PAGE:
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Olympic Badminton Scandal 2012: Athletes Shouldn't Have Been Banned for Strategy

LONDON, ENGLAND - JULY 28:  Yang Yu (R) and Xiaoli Wang (L) of China returns a shot against Michele Li and Alex Bruce of Canada during their Women's Doubles Badminton on Day 1 of the London 2012 Olympic Games at Wembley Arena on July 28, 2012 in London, England.  (Photo by Michael Regan/Getty Images)
Michael Regan/Getty Images
Eric BallFeatured ColumnistAugust 1, 2012

The Olympic heads overacted with the women’s Olympic badminton scandal, plain and simple.

They saw four teams from China, South Korea and Indonesia almost comically hit the birdie into the net, and the International Olympic Committee looked at it as a slap in the face of the competitive spirit of the Olympics. They were banned from the remainder of the London Games. 

The reaction of the IOC was swift, and that might not be the end of it, according to the Associated Press:

Federation officials concluded that the players conducted themselves in a manner that was "clearly abusive or detrimental to the sport."

The International Olympic Committee still could remove the players' accreditation and force them to vacate the athletes' village. It also can order further investigation.

All of this because the offending teams wanted a more favorable matchup later in the tournament?

The teams who tanked did so in order to receive a more favorable draw after round-robin play. It’s the Badminton World Federation’s fault for creating an environment which does not encourage teams to win each and every match.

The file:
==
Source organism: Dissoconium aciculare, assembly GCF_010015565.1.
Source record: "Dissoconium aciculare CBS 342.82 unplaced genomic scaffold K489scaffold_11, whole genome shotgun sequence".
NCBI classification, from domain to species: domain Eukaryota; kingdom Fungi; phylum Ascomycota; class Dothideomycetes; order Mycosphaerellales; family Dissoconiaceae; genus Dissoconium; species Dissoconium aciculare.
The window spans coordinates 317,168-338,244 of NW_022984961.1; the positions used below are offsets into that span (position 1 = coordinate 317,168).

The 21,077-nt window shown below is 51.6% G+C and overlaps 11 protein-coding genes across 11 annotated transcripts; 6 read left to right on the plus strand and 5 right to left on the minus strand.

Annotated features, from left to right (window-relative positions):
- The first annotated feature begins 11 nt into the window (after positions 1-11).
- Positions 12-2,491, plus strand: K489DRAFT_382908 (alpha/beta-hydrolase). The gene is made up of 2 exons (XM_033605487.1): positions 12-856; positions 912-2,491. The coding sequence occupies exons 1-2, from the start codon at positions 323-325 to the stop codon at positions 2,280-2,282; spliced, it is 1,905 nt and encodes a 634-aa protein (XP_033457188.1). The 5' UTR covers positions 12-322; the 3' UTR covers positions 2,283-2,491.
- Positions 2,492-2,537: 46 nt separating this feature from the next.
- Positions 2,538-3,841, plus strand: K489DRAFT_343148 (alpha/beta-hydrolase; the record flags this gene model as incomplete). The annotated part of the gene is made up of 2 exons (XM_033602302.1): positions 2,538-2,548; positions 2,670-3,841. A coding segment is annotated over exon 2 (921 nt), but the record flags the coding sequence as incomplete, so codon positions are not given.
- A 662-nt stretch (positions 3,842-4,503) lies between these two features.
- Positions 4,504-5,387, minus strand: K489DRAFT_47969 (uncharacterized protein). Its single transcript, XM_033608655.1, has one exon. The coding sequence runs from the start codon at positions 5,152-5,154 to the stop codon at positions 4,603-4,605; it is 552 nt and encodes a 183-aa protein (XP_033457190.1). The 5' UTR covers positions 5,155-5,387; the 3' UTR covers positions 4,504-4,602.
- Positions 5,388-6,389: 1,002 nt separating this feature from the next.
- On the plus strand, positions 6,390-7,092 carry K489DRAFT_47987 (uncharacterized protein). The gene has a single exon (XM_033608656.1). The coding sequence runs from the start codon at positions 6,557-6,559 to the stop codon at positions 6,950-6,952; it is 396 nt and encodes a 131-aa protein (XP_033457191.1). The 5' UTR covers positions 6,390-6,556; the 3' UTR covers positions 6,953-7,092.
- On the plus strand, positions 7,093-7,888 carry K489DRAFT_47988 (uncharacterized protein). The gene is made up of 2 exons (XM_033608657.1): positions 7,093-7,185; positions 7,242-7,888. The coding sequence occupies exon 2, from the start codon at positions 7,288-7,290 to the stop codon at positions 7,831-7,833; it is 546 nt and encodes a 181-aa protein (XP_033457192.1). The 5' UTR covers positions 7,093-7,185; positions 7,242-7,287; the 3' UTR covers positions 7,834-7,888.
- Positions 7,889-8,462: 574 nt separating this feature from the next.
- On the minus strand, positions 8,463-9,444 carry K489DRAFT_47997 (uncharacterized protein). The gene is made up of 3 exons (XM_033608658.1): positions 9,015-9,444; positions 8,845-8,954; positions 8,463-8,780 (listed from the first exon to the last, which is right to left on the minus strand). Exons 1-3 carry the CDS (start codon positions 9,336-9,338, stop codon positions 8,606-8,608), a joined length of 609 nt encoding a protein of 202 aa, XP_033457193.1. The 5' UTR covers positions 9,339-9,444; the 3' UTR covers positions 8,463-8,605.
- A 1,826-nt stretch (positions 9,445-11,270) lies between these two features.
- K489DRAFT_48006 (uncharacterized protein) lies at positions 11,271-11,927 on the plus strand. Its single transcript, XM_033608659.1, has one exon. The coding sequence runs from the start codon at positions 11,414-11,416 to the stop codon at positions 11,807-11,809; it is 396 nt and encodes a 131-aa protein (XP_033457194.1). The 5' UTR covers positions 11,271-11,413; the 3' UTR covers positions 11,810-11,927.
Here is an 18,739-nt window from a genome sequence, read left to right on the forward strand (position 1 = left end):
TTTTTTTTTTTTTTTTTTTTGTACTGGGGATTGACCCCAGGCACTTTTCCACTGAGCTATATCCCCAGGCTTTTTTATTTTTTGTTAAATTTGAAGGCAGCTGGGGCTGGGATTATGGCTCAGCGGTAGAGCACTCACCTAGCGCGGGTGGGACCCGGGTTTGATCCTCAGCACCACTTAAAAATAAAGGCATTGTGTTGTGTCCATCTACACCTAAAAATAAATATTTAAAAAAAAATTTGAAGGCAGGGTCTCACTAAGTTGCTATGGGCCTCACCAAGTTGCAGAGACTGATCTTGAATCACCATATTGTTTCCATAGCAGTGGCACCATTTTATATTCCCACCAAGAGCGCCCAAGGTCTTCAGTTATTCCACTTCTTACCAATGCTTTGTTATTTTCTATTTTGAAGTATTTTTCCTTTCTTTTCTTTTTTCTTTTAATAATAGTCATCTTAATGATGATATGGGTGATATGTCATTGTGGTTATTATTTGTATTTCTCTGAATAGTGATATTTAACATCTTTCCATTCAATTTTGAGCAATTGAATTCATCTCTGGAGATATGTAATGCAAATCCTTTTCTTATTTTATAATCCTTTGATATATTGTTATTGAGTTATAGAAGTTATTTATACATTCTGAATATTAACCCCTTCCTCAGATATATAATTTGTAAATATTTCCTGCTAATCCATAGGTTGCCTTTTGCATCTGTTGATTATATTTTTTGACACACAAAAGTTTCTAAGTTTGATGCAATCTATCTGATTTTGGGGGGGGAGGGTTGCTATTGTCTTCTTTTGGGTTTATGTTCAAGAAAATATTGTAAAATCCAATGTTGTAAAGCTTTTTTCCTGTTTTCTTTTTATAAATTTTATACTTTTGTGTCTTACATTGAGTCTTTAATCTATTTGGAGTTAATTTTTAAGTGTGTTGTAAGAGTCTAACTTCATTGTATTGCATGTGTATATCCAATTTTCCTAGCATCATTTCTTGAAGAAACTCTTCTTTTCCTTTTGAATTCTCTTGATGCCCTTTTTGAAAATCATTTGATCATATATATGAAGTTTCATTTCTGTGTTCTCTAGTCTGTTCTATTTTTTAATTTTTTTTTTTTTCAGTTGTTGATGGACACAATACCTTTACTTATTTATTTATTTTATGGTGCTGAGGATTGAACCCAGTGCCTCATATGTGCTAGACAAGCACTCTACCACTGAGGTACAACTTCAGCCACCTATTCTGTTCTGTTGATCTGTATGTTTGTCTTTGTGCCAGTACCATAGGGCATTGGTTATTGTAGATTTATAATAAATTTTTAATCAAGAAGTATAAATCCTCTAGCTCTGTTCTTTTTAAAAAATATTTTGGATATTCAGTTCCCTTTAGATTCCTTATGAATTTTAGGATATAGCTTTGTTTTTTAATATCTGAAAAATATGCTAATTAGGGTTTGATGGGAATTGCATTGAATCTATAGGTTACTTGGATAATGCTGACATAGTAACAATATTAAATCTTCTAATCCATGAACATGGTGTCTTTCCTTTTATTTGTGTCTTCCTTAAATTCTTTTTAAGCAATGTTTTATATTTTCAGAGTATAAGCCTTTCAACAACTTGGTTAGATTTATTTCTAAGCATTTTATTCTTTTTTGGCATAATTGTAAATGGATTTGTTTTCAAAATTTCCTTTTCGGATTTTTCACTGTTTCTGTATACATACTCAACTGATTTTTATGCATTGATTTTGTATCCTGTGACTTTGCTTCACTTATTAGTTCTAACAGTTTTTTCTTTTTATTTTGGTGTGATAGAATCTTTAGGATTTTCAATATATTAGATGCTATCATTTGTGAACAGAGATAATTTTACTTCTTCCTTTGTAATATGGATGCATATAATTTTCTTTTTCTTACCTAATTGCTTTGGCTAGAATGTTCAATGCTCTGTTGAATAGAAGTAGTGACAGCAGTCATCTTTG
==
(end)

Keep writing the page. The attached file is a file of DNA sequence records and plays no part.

To me this is no different than when the Indianapolis Colts used to sit Peyton Manning when his team had already locked up its playoff seeding. While the Colts at least made an attempt to win, suddenly a juggernaut was getting crushed by the Jacksonville Jaguars.

The ultimate goal of raising the Lombardi Trophy was still there, but they sacrificed a lesser game to ensure they were ready for the ultimate test. Sound familiar?

Or how about their “Suck for Luck” campaign this past season? The ultimate goal remains the same.

I agree the blatant way the teams lost was disgraceful; they should have at least shown a better effort. But they didn’t intentionally lose because seedy gamblers were telling them to; they were doing it with one eye on the rest of the tournament.

One of the duos to get busted was a China team who were the defending world champions. You can’t tell me their definitive goal wasn’t to win a gold medal.

And isn’t that the only thing that should truly matter in the Olympics?

Isn’t it nothing more than gamesmanship in the same way that acting like you got hit by a pitch when you know you didn’t is?

This isn’t the 1919 Black Sox scandal; it was a select few teams who were looking to take advantage of a quirky set of rules.

The four duos did not deserve to be kicked out of the 2012 Olympic Games and certainly no further disciplinary action should be taken against them. Hopefully this will get the ball rolling on a new set of rules for the sport, but eight women have already been the casualties of a broken system.

Something needs to change. 


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